Thursday, April 17, 2014

You Can Find Me in the Club

Some thoughts on the recent Columbia Democratic Club’s candidate endorsement meeting, but first a quick response to a reader:

“Why Are You Writing Self-Indulgent Claptrap?”

Excellent question. Let us re-visit our First Principles.

This blog is about change and continuity… the indefatigable reality of impermanence.  Politics is a recurring thread but, fundamentally, the blog is an exploration of evolving perceptions.  It is a discussion of thoughts at a certain time and place…of choices, musings and [yes] considerations.

I have to be willing to set the torch to it…to “keep, and pass, and turn again” as Emerson might say. Venture off-topic.  Alienate some readers.  If that means non-political subject matter, or writing in verse from time-to-time, then that is the stone-cold deal.

With that preamble out of the way, I have some topline impressions of the gathering.  [Select races only].

On the State Attorney General race:  I was pleased that all three Democratic candidates showed up to deliver their one-minute pitches. When it came time to tally the votes, State Senator Brian Frosh crushed it, securing a First Ballot endorsement.  Candidly, I haven’t focused on the AG race but I am inclined to support Frosh. Delegate Aisha Braveboy voted against marriage equality in 2012, so that rules her out.  That leaves Delegate Jon Cardin and I have yet to see a compelling reason to vote for him.

On Senate District 9:  I have met neither Ryan Frederic nor Daniel Medinger.  While Medinger captured the CDC endorsement, I have to say that Frederic has an impressive background and would make a fine State Senator.  Although I am not a resident of the Fighting Ninth, I look forward to learning more about these two candidates in the coming weeks.

On House District 9B:  What can I say that hasn’t already been stated, eloquently, by Howard County’s own Marshmallow Man here in this great blog post.

Tom Coale is smart, hard-working, and knows 9B.  He would be an excellent State Delegate and would serve the people of his district quite well.

His primary opponent, Rich Corkran, seems like a decent-enough fellow but his heart doesn’t appear into it.  Until very recently, his campaign website still referred to his 2010 campaign.  His main lit piece is…lackluster and his presentation skills are middling.  Corkran is standing for election while Coale is running for election and that is a very important distinction. I know which candidate I would prefer to represent me in Annapolis.  

I am sure I will write more about this race soon.  For now, suffice to say that I am pleased that Coale received the CDC endorsement.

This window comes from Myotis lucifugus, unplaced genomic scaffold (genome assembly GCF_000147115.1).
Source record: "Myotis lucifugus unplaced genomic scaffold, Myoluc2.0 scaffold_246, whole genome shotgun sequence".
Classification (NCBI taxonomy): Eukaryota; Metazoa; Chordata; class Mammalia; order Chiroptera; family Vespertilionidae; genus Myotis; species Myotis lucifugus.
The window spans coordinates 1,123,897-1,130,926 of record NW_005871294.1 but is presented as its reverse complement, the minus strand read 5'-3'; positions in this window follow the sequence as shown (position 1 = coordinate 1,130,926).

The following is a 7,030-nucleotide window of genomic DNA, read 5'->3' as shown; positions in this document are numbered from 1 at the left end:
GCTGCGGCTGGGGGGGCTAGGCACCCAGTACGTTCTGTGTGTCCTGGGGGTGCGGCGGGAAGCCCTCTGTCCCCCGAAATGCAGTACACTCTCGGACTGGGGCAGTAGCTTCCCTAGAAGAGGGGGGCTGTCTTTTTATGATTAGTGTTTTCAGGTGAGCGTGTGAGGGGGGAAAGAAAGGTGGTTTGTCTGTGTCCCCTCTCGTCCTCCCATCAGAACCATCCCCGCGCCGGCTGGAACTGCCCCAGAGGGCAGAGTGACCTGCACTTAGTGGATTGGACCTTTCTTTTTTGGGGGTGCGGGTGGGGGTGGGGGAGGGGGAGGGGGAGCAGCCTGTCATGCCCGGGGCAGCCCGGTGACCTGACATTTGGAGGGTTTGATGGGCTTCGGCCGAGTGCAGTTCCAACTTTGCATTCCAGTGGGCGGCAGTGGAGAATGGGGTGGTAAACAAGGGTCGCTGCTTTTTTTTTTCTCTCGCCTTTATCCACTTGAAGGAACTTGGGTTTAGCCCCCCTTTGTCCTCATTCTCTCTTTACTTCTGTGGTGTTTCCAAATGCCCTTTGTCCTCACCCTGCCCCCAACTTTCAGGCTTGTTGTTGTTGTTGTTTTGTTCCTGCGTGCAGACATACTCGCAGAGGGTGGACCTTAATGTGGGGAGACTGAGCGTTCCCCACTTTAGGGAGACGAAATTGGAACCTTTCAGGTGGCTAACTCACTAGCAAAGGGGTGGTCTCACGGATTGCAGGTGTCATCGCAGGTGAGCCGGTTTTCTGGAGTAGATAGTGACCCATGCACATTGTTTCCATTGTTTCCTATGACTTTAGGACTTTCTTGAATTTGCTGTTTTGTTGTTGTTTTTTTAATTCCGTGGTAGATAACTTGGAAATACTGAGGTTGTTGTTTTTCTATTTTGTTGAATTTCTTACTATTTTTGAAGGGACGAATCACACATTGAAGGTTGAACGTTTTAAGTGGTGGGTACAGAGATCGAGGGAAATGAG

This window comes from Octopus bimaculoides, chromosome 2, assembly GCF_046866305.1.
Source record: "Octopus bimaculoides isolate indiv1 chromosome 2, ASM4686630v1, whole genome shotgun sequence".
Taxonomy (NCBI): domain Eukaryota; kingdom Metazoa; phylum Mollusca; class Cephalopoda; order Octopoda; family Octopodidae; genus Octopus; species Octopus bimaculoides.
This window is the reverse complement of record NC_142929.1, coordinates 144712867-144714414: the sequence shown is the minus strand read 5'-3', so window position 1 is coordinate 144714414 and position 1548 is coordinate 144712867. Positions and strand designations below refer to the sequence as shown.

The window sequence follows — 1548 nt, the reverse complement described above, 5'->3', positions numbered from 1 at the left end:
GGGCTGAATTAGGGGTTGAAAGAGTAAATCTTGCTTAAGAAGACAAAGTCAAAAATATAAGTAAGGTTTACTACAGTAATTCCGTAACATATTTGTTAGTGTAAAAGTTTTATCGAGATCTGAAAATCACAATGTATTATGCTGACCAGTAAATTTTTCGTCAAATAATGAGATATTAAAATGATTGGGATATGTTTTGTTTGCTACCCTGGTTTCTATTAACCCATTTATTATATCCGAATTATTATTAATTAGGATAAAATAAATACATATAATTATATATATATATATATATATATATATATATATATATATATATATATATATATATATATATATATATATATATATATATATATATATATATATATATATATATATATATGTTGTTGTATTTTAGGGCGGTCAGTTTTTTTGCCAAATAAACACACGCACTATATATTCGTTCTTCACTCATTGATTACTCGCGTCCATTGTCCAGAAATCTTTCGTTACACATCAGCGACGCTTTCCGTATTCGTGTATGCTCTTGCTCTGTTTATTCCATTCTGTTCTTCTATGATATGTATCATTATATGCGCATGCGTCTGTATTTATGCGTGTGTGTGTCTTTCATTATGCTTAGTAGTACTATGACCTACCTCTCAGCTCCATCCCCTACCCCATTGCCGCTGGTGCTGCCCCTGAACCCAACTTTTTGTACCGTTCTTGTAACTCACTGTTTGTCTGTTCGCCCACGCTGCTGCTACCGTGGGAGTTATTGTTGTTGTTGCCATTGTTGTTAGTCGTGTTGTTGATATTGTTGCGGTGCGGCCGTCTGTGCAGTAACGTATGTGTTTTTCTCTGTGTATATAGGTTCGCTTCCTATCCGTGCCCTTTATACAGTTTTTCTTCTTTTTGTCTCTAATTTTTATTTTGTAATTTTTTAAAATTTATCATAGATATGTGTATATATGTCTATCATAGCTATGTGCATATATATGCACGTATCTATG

District 12.  This is my home district.  I have thoughts on this race.  This will be the subject of a future post.  Note: Terri Hill and Clarence Lam both received the CDC endorsement for this three-member state legislative house district.

District 13.  Delegate Frank Turner was kind enough to hear me out on a government reform issue (here).  Having resided in Kensington in Montgomery County in 2010, I am familiar with Vanessa Atterbeary.  She has great credentials and would be a fine State Delegate. Her one-minute pitch was a little off (she acknowledged that she was nervous).  Sometimes great public policymakers are not natural campaigners.  I look forward to watching this race over the next several weeks.  Note: Delegate Turner and Atterbeary, along with incumbent Delegate Shane Pendergrass, received the CDC endorsement.

Democratic Central Committee (12 candidates are elected every four years)

Any list of Howard County rising stars should have Candace Dodson-Reed’s name at or near the top.  A talented policy wonk with top-flight political acumen, she will do fantastic work helping elect Democrats.

Among the incumbents seeking re-election, Abby Hendrix delivered a very thoughtful and compelling presentation regarding a strategic plan for the County Party.  This is not an easy task in a 60-second statement. In my humble opinion, she should serve another four-year term on the Central Committee.  Ethel Hill also made a very strong case for re-election. I will be voting for her in the gubernatorial primary election.  While I don’t know Deanna Peel as well as some of the other candidates, smart people…people I trust…tell me she is fantastic.  I have met Kim Pruim on a handful of occasions and I am aware of her reputation for solid constituent services work in the Second County Council District.  I am inclined to vote for both Peel and Pruim in June.  A soft-spoken Bill Adams gave a low-key presentation.  He had the tough challenge of representing the Mizeur campaign at the forum, not an easy position in what is considered to be prime Brown/Ulman country.  He put himself out there and I respect that.  I will probably cast my ballot for him.